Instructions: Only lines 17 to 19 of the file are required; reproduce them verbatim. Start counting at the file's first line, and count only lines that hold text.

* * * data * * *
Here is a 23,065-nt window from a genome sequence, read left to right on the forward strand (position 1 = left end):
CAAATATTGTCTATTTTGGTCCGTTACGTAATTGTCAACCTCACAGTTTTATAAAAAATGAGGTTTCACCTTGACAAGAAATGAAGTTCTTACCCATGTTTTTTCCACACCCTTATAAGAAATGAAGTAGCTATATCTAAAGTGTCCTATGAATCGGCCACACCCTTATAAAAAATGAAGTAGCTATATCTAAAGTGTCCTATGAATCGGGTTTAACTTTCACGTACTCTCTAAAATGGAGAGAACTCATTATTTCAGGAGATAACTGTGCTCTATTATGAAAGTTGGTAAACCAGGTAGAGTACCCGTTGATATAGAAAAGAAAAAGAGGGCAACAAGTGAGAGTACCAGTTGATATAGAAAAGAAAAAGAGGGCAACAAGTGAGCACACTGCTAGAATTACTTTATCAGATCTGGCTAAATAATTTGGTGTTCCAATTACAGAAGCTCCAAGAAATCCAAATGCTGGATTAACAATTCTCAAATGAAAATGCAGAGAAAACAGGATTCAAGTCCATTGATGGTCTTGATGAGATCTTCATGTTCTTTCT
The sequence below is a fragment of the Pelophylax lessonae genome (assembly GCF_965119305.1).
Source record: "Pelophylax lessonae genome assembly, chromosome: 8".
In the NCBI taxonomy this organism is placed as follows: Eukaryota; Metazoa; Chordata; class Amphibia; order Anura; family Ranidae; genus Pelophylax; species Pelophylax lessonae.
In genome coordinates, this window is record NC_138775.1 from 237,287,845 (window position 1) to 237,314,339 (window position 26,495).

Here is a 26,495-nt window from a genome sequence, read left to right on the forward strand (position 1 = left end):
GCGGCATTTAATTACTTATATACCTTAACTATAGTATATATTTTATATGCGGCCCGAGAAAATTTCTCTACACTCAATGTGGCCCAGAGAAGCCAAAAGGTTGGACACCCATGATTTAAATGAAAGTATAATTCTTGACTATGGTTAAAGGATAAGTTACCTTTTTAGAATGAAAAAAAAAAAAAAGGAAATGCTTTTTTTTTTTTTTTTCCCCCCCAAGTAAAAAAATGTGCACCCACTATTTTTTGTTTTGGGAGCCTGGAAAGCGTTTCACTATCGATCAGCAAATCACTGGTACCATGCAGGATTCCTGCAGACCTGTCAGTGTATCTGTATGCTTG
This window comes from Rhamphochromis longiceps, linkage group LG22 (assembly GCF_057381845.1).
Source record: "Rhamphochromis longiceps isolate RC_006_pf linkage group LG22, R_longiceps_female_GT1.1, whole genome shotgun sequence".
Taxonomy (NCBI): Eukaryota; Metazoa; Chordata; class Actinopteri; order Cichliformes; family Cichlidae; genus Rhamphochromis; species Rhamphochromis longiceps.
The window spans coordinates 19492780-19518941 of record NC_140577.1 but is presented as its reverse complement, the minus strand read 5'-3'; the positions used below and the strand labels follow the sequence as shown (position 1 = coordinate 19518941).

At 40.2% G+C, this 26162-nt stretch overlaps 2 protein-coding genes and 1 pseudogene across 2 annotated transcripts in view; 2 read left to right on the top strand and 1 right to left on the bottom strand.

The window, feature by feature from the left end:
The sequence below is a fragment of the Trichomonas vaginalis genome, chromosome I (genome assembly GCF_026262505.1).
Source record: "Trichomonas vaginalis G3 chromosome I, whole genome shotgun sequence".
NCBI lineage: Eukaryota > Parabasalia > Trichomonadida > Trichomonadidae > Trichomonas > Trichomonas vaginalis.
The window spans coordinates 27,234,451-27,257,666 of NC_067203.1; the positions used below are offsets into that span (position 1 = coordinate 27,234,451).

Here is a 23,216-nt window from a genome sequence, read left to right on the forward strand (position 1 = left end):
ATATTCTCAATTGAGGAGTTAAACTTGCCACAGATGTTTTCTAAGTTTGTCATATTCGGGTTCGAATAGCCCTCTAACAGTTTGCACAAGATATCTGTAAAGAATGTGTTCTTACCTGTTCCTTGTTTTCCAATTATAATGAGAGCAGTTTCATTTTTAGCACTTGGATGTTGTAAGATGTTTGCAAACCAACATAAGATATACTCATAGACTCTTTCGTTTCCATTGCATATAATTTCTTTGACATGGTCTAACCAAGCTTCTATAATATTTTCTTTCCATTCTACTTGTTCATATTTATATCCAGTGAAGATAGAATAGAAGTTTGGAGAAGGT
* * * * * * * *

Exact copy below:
NCBI lineage: Eukaryota > Parabasalia > Trichomonadida > Trichomonadidae > Trichomonas > Trichomonas vaginalis.
The window spans coordinates 27,234,451-27,257,666 of NC_067203.1; the positions used below are offsets into that span (position 1 = coordinate 27,234,451).

Here is a 23,216-nt window from a genome sequence, read left to right on the forward strand (position 1 = left end):